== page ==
3. Bare Plowman says:

    Beautiful pick of Marti !! Maybe she’s wondering…. Did I marry the right husband??!! I tell people all the time after seeing Mellissa’s picture to NOT ask me how I got her!! : ) I’m sure you can take the teasing my brother.

  4. jwfisch says:

    Yes, it does go both ways.

  5. Peter Leenheer says:

    Thank you for speaking so authentically about this topic. Considering all the divorce today around the world, it appears that many believe they have married the wrong wife or spouse.

    In scripture Hosea comes to mind, who was commanded to marry a prostitute. I myself was appointed by God to marry the woman who has been my wife for 43 years. Yes, at one point we both thought we had married the wrong person, and came close to parting ways.

    Love does not keep a record of wrongs it says in Corinthians. I began to practice that with amazing results. I still flub it up from time to time. Criticism presumes the critic is perfect, otherwise he/she would not criticize. Guess what I thought at one point that I was perfect. The result was our marriage was like two armed, inpregnable camps ready for war and at war.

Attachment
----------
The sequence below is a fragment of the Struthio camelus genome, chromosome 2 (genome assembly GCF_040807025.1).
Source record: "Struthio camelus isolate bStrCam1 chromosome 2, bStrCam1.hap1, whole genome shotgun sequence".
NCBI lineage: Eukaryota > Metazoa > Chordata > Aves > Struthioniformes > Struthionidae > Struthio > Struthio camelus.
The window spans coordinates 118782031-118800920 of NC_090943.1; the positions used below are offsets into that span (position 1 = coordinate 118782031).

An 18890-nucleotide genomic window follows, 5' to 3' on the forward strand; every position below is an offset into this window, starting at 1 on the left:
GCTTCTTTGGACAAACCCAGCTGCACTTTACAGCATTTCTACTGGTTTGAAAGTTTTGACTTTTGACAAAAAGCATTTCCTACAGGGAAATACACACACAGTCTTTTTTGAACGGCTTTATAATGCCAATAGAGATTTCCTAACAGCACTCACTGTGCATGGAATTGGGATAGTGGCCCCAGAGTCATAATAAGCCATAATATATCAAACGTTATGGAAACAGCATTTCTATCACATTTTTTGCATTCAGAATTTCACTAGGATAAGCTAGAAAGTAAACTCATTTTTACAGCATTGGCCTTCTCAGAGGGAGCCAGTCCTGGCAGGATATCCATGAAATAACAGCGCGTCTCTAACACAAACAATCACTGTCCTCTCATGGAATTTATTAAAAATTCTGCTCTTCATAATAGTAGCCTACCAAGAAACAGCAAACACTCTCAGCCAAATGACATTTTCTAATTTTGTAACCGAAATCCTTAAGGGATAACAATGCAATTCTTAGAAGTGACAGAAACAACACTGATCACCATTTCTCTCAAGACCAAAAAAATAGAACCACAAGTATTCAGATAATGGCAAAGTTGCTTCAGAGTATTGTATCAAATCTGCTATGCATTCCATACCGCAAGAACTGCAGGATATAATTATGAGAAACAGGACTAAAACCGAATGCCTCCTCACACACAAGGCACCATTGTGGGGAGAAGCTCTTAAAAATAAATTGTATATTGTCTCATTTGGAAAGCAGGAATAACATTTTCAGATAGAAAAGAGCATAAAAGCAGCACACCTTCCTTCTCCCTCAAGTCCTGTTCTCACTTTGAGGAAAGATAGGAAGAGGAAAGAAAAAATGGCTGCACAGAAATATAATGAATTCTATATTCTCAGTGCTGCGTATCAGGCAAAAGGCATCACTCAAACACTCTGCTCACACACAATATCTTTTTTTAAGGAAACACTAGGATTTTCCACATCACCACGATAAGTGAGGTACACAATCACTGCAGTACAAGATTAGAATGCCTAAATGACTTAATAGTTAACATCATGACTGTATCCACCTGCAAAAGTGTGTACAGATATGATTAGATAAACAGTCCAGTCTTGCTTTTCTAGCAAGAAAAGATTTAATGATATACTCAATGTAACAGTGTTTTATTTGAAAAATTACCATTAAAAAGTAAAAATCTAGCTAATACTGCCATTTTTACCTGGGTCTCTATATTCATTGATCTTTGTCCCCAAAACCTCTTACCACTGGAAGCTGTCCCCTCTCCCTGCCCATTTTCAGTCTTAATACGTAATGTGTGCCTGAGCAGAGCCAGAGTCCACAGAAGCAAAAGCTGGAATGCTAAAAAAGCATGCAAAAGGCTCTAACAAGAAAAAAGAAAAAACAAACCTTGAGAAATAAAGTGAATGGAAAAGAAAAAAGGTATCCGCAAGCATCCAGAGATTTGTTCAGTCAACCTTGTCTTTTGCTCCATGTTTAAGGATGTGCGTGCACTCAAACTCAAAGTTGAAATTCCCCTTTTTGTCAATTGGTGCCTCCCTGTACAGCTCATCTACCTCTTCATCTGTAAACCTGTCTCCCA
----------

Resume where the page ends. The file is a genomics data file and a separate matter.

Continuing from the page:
In the 60’s a conversation in my college dorm room brought forth this truth from a roommate. If we practice the love God practices with us, then we could marry anyone and make the marriage work. We do after all divorce because of the hardness of our hearts. I know of a marriage where the one abused the other in multiple ways. After many years of therapy and repentance the abuser was cured, and they now live together as a married couple. It is possible, but it is hard to say the least.

  6. Kevin says:

    I think being transparent can be just as contagious as laughter. Is that in one of the proverbs ? Thank you John and Marti. Have you seen Jesus My Lord ? Perhaps people are able to see Jesus in us when we are transparent and can see past all the flesh that tries to hide our imperfections. FIG LEAVES !